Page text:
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ECONOMY: “Borderless Southern Africa Is a Pie in the Sky”

Servaas van den Bosch

WINDHOEK, Aug 17 2010 (IPS) - Regional economic integration plans in southern Africa are not rooted in reality, according to civil society organisations holding a parallel meeting alongside the Southern African Development Community (SADC) summit in Namibia’s capital of Windhoek.

Activists at the People's Summit, which is running parallel with the SADC heads of state summit in Windhoek, Namibia. Credit: Servaas van den Bosch/IPS

Activists at the People's Summit, which is running parallel with the SADC heads of state summit in Windhoek, Namibia. Credit: Servaas van den Bosch/IPS

Banned by the Namibian government from marching and voicing their discontent while the SADC heads of state meet between Aug 16-17, civil society organised a “people’s summit” in the city’s Catholic cathedral to discuss trade agreements and regional economic integration.

“A borderless southern Africa is a pie in the sky at the moment,” says trade analyst Dot Keet from the Alternative Information and Development Centre (AIDC), based in South Africa. “The 2008 SADC Free Trade Agreement wasn’t signed by all member states. More importantly, it is not being implemented.”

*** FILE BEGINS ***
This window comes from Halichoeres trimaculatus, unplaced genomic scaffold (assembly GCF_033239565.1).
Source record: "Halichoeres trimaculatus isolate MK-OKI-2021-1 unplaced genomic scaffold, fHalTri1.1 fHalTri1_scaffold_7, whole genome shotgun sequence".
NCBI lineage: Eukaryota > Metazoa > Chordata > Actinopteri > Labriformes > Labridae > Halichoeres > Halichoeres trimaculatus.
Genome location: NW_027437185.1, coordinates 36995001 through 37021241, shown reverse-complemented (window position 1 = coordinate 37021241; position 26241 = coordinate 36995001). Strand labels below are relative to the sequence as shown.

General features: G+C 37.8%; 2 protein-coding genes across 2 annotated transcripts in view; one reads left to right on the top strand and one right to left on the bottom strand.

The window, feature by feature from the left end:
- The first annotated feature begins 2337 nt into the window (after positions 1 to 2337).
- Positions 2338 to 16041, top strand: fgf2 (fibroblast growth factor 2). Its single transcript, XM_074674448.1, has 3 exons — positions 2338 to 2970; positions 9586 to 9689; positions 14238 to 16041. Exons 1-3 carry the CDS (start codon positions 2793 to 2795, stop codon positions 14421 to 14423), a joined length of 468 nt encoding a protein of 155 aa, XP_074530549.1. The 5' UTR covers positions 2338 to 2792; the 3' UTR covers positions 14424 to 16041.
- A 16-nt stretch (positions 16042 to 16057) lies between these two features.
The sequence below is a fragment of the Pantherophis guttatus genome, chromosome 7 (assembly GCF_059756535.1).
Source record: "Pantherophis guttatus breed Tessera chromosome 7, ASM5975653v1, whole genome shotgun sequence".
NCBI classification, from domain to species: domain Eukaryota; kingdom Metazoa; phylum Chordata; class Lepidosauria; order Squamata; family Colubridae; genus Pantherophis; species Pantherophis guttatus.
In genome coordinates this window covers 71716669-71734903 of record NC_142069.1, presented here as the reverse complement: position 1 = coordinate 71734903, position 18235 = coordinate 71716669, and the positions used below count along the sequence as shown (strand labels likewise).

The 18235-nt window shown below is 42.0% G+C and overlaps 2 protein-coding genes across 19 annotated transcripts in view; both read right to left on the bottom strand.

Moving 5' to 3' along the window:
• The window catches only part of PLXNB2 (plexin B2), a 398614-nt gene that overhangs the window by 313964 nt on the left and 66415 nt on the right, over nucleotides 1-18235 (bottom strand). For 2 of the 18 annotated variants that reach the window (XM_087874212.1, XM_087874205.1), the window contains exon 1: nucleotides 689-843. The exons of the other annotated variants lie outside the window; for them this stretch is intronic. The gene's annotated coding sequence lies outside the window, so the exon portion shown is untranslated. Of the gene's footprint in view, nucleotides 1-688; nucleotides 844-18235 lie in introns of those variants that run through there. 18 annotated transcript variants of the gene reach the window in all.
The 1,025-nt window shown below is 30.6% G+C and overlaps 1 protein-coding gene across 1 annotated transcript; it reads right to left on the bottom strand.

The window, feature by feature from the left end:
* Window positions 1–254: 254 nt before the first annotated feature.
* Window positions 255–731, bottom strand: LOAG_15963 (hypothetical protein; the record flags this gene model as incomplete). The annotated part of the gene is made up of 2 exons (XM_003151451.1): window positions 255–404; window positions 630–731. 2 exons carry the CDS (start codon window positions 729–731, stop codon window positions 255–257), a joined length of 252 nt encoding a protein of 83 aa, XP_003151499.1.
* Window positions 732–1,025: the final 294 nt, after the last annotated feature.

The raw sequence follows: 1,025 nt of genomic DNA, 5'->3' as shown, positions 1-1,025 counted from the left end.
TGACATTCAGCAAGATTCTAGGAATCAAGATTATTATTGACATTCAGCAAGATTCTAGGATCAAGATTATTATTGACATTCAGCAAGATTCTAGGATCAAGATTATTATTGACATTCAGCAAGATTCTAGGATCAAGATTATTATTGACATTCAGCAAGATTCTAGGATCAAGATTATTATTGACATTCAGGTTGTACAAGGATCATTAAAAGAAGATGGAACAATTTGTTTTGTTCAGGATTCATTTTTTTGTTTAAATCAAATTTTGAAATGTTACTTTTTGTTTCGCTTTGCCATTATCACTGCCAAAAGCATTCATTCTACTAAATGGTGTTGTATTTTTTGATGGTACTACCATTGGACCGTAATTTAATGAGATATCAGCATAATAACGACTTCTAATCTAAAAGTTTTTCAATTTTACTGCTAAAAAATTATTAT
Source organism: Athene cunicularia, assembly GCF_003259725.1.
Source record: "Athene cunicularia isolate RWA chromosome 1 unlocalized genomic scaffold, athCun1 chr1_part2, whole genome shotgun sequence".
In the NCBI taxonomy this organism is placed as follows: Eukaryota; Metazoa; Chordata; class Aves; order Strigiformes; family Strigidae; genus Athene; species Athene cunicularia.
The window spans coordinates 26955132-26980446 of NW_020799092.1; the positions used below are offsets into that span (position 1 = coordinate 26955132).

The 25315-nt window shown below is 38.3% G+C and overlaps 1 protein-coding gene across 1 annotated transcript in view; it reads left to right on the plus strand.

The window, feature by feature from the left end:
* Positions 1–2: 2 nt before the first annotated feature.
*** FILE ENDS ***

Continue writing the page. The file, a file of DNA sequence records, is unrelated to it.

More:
The customs union due to be launched in 2010 has been put on the backburner because the region is not ready.

Part of the failure to move ahead with a regional economic integration agenda, which foresees a monetary union in 2015 and a common currency in 2018, is due to the widely varying priorities of SADC member states, according to Keet and other civil society analysts.

“Botswana wants to be this hub for business and financial services, banking on its strong legal system and market access to South Africa,” explains Keet. “Countries like Lesotho and Swaziland desperately want to hold on to the aid they receive.

“Some countries are going ahead with liberalisation at a faster rate than others, which has dramatic effects on the region.”

According to Keet, “trade is extremely imbalanced currently. For instance, for every 20 products that South Africa exports to Zambia, only one comes back. A functioning free trade area (FTA) will exacerbate this situation. The countries with stronger economies take advantage of the weaker countries that have little to offer.”

In additions, the economic partnership agreements (EPAs) with the European Union (EU), spelling out liberalisation of 85 percent of tariff lines, will make it easier for European goods to enter the FTA. “This will multiply the existing trade imbalances,” states Keet.

Cross-border traders in the region, who recently obtained a tax waiver on consignments under 500 dollars, could be severely affected by different tariff regimes in the SADC area, she argues.

“Mozambique is liberalising tariffs at a fast pace, which can cause problems for traders trying to import goods into South Africa that has a different tariff regime. Border officials will interrogate the traders more intensely and examine the origin of the products closely.”

United Nations (UN) Millennium Campaign coordinator Thomas Deve says, “not one single country in the region is happy with the pace of development. Instead of resource mobilisation through trade, liberalisation has led to deindustrialisation and massive job losses, with the number of poor people in the region increasing”.